When told that he looks like a superhero, a broad smile plays out across Boseman’s face. “Thank you very much…nobody has ever told me that,” the actor laughs. “Black Panther is an incredible martial artist and tactician. In terms of his abilities, he has the agility to be able to perform pretty much any fighting style that you can think of. That’s just his human ability, but it’s also to do with the wisdom that the Wakandans have kept through time.” Has he tried on the costume? “Yes, I have tried it on,” Boseman replies. “It’s pretty badass! I don’t want to describe it to you too much, but it lives up to the images of him from the comic books. He’s known to have one of the best costumes ever, and this lives up to that.”

Most similar in status to the otherworldly Thor (Chris Hemsworth), Black Panther also has a regal bearing, which places him firmly outside the standing of most of the other characters in The Marvel Cinematic Universe. “What’s different about T’Challa is that he is a lawmaker, whereas the other superheroes might be ostracised, and they might be outsiders,” Boseman offers. “He is the tradition of his people. He’s not a hidden thing to his people. The rest of the world might not know about him that much, but he’s not necessarily the same as any other character that I can think of. But he is a lawmaker, and that makes him different to everyone else.

He is also the latest in a long line of Black Panthers, with the mantle of the hero passed down through the nation’s royal family. “He has to live up to a lineage of other Black Panthers that have come before him,” Boseman explains. “It’s like that thing of if your dad was a rock star, then how do you live up to being a rock star? How do you live up to being a king? How do you live up to being a superhero? So that’s definitely part of his journey. He has to prove himself.” But if you’re hoping to catch a glimpse of the mysterious nation of Wakanda (one of Marvel’s greatest comic book creations), you’re going to have to wait. “Nah, you’re not gonna see Wakanda,” Boseman laughs. “I’m sorry.”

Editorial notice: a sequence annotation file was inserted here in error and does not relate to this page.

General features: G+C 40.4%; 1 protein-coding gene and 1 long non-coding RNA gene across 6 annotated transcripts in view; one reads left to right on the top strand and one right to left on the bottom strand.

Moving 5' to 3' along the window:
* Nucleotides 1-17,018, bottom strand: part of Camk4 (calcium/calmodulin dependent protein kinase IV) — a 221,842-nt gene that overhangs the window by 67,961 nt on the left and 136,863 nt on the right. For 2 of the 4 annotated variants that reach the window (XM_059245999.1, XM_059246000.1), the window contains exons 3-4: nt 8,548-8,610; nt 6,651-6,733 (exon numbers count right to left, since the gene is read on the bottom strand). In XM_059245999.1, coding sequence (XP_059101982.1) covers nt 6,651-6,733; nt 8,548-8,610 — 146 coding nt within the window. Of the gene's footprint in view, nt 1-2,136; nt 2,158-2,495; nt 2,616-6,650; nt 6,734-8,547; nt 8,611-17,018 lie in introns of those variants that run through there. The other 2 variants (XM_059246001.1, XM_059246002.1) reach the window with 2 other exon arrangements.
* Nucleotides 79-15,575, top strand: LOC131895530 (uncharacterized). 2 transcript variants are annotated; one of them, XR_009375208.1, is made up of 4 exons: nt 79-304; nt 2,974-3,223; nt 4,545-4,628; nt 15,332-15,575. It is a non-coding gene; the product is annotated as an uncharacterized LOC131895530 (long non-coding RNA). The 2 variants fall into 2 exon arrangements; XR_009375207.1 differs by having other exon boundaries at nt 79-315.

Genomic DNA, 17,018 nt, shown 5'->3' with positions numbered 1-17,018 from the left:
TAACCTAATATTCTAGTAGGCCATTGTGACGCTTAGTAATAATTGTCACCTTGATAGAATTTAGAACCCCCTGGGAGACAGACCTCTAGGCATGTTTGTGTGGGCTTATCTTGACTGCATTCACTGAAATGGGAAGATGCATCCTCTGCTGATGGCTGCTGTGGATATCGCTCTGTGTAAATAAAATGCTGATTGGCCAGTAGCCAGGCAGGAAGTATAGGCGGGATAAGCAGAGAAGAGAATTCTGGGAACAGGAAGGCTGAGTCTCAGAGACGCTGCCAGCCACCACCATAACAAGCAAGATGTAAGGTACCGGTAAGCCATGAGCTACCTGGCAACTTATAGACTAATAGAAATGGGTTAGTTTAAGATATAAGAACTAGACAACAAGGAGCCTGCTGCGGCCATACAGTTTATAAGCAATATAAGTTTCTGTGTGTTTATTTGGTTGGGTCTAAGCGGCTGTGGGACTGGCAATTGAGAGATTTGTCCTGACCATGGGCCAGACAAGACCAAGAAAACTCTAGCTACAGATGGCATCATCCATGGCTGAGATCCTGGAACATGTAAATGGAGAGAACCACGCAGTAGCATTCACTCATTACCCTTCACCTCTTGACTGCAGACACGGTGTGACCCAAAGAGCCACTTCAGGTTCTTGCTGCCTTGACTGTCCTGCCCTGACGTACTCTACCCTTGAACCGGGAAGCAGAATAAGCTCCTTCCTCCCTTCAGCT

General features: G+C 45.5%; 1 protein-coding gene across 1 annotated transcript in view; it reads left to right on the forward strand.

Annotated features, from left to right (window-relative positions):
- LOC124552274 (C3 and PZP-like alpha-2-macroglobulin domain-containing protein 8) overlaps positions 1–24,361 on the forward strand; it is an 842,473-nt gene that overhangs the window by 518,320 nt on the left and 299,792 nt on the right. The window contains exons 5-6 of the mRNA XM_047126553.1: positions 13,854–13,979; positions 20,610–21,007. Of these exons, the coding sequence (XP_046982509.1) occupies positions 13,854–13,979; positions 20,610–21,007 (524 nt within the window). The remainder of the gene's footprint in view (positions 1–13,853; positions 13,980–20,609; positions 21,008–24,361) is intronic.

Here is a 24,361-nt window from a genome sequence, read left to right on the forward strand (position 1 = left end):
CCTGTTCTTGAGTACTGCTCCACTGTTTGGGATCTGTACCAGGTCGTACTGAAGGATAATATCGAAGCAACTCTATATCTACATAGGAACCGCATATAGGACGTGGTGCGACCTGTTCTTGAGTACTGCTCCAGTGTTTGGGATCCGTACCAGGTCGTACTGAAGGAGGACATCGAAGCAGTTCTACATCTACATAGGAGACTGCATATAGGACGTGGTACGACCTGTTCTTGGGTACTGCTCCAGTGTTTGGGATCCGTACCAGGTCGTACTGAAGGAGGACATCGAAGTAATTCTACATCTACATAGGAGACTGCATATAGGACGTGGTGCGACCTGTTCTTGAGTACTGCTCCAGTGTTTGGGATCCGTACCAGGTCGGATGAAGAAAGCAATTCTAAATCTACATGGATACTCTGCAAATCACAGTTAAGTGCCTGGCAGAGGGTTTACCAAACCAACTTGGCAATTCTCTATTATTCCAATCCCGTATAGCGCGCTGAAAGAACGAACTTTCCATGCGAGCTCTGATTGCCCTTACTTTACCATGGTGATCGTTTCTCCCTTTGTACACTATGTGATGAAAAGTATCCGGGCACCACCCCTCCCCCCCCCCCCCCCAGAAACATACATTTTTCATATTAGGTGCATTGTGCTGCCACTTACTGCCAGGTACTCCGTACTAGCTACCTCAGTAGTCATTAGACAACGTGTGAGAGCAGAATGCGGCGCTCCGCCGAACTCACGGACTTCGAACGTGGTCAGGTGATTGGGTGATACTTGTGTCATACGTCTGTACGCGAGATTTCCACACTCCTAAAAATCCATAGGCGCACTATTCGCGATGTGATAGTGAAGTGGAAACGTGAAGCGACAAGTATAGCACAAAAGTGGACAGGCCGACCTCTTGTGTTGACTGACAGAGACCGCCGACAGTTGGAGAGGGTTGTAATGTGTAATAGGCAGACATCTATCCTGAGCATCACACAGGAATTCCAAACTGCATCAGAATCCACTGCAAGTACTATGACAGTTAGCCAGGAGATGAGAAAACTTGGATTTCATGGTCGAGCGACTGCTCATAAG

And when it comes to 2018’s stand-alone Black Panther movie, there’s not much in the way of news either. Though Ryan Coogler (Creed, Fruitvale Station) is on board to direct, and Joe Robert Cole (Amber Lake) has been tapped to write the script, there’s not much else in the offing. “It’s in development…there’s no news…there’s no script…no new cast members,” Boseman says. “They’re definitely working on it, and we’re talking about what it might be every day. I think that it’s a matter of going through the material that’s there from the comic books, and seeing what fits, and what can be put into the film. It’s a brainstorming process.”

Is Chadwick Boseman a comic book fan himself? “I am now,” he laughs. “I read comic books when I was growing up, but not to the extent that I have over the last couple of months. I understand now why people love them so much. I started reading comic books for research, but eventually, I started reading like a kid again. I’m definitely a fan now, and if one’s good, I’ll it to the side and read it again…not for research either, just because I like it.” Does he read them online, or does he prefer to go old school? “I read them on paper,” the actor smiles. “You gotta read them on paper!”

Captain America: Civil War is released in cinemas on April 28.